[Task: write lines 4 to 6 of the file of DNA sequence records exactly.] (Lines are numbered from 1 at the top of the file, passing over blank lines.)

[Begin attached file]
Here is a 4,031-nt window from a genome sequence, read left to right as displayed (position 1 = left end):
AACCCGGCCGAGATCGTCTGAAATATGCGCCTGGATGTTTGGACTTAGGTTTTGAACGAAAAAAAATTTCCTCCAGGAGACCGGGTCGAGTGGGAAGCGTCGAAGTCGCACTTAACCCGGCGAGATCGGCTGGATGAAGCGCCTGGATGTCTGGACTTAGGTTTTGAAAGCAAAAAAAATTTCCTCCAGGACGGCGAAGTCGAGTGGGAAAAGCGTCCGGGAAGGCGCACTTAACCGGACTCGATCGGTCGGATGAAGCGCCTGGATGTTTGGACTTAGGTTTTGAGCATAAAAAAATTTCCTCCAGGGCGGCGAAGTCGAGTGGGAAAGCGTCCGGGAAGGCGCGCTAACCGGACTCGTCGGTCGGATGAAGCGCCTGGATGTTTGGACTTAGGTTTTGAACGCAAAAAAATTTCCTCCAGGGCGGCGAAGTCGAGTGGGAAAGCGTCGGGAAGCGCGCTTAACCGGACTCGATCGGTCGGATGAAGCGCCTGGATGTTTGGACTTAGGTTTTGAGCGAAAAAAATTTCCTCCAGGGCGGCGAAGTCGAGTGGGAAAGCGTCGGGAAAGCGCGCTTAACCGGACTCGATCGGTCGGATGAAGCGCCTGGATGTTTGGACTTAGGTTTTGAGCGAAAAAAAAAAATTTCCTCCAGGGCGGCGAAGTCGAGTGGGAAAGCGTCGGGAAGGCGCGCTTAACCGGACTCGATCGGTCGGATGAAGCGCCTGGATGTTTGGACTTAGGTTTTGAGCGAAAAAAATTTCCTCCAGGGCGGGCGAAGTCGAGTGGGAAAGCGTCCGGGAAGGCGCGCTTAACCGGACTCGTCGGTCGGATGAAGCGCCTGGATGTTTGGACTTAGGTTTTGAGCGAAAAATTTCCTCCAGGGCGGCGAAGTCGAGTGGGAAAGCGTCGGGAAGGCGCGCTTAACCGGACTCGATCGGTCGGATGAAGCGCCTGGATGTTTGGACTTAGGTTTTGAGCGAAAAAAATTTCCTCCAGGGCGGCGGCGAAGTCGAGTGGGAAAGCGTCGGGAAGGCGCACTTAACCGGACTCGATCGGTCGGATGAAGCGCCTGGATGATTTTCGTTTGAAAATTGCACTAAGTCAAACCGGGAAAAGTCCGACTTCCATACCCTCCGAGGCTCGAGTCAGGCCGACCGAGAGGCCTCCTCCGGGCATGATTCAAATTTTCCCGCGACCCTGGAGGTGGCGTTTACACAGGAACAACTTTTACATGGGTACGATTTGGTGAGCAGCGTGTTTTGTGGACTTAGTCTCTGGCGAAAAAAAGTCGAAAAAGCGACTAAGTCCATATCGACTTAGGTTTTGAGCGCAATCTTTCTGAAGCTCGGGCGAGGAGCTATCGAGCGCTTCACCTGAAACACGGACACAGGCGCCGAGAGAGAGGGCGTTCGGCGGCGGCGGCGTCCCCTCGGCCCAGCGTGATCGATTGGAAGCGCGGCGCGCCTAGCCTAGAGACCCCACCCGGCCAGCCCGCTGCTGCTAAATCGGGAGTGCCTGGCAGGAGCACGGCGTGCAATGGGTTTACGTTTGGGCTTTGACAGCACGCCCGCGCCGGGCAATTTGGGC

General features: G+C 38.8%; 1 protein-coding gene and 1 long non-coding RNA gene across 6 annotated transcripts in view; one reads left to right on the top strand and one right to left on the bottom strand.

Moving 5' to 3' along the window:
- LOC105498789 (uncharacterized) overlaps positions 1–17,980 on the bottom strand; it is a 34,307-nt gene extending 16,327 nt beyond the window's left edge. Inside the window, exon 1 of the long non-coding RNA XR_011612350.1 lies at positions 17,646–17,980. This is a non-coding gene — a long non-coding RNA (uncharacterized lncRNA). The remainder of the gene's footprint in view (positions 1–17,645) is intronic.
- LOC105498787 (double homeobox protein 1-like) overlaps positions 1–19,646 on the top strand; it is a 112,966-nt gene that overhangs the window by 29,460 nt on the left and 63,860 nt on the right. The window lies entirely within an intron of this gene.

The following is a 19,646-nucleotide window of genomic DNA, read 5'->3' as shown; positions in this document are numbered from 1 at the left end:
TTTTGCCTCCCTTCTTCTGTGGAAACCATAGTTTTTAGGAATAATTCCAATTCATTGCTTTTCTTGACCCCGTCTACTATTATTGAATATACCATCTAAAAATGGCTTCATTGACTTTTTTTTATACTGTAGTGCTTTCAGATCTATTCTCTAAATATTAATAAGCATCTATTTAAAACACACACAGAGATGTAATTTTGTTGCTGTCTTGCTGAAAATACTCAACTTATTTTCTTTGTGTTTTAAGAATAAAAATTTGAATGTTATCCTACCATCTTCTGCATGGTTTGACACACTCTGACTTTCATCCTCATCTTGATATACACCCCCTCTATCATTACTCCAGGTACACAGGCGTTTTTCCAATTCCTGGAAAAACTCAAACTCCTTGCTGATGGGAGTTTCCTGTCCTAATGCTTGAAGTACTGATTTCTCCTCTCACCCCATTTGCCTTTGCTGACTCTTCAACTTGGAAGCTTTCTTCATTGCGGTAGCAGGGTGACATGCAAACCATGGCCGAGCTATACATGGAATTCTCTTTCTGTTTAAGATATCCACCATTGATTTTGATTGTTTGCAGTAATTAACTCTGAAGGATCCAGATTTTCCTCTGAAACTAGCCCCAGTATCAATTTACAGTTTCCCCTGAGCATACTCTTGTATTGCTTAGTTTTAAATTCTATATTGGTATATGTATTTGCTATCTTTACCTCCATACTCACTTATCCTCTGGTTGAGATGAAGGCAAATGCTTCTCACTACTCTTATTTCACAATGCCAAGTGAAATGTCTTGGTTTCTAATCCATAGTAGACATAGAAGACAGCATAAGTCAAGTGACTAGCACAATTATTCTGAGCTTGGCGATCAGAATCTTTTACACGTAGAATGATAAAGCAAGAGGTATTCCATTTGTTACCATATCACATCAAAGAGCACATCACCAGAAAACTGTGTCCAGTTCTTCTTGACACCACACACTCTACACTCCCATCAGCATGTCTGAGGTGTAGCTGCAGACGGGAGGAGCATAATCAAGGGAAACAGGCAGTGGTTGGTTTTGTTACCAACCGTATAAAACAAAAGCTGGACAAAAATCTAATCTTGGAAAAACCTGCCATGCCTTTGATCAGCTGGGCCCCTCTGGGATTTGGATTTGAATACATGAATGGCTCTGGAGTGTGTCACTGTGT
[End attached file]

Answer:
Moving 5' to 3' along the window:
- LOC105498789 (uncharacterized) overlaps positions 1–17,980 on the bottom strand; it is a 34,307-nt gene extending 16,327 nt beyond the window's left edge. Inside the window, exon 1 of the long non-coding RNA XR_011612350.1 lies at positions 17,646–17,980. This is a non-coding gene — a long non-coding RNA (uncharacterized lncRNA). The remainder of the gene's footprint in view (positions 1–17,645) is intronic.
- LOC105498787 (double homeobox protein 1-like) overlaps positions 1–19,646 on the top strand; it is a 112,966-nt gene that overhangs the window by 29,460 nt on the left and 63,860 nt on the right. The window lies entirely within an intron of this gene.